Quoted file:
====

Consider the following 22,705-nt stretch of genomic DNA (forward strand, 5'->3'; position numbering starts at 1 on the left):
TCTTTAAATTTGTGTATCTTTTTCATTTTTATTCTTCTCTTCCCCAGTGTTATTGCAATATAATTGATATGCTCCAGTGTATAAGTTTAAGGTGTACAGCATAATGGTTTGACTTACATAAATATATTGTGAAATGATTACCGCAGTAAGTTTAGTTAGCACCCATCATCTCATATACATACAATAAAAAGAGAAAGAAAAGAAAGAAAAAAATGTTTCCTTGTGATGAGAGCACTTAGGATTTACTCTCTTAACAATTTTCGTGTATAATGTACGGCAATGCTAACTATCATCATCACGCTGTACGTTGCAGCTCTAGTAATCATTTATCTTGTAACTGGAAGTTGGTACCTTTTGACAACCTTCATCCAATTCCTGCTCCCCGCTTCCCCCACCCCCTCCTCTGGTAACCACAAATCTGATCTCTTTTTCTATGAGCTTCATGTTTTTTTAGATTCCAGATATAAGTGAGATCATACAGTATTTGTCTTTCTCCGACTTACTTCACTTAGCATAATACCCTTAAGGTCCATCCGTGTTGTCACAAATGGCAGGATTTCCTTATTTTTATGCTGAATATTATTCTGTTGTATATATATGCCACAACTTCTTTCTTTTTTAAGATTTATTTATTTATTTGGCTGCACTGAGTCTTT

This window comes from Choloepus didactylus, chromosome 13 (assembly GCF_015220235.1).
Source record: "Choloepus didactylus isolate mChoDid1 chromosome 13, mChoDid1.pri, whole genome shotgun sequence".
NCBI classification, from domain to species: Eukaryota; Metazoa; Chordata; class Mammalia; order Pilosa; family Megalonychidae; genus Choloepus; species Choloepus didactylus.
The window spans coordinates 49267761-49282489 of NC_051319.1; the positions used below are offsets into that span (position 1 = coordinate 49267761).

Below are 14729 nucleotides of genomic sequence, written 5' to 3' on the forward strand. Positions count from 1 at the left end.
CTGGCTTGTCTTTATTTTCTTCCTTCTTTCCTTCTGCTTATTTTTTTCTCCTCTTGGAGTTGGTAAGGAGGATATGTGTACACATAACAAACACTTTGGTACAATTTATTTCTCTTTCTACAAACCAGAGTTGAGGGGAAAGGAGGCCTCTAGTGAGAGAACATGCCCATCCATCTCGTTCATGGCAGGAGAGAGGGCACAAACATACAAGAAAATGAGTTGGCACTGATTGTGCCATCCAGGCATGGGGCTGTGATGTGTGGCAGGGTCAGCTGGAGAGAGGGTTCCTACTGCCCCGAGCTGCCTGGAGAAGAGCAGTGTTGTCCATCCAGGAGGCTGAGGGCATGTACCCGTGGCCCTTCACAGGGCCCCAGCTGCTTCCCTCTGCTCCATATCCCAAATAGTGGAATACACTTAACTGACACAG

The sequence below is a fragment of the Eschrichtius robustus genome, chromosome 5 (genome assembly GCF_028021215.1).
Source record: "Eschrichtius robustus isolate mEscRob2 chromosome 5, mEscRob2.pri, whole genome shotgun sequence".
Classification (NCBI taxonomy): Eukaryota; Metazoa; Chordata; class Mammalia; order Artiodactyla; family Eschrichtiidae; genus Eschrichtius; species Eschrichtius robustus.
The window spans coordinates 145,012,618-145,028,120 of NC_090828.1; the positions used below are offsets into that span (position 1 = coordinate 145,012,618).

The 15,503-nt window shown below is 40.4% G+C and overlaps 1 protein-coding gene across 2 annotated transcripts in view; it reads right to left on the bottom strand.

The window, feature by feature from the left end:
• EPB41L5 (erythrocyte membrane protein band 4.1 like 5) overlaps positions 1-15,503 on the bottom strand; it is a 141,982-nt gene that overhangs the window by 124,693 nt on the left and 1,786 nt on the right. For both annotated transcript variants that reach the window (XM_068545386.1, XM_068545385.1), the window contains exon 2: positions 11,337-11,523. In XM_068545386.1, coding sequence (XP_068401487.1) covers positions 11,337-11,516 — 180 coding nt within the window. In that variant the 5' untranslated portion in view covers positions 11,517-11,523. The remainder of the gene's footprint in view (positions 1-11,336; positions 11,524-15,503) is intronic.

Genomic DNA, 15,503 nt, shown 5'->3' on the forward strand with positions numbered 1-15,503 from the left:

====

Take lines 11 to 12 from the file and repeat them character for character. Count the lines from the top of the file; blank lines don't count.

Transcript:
Classification (NCBI taxonomy): Eukaryota; Metazoa; Chordata; class Mammalia; order Artiodactyla; family Eschrichtiidae; genus Eschrichtius; species Eschrichtius robustus.
The window spans coordinates 145,012,618-145,028,120 of NC_090828.1; the positions used below are offsets into that span (position 1 = coordinate 145,012,618).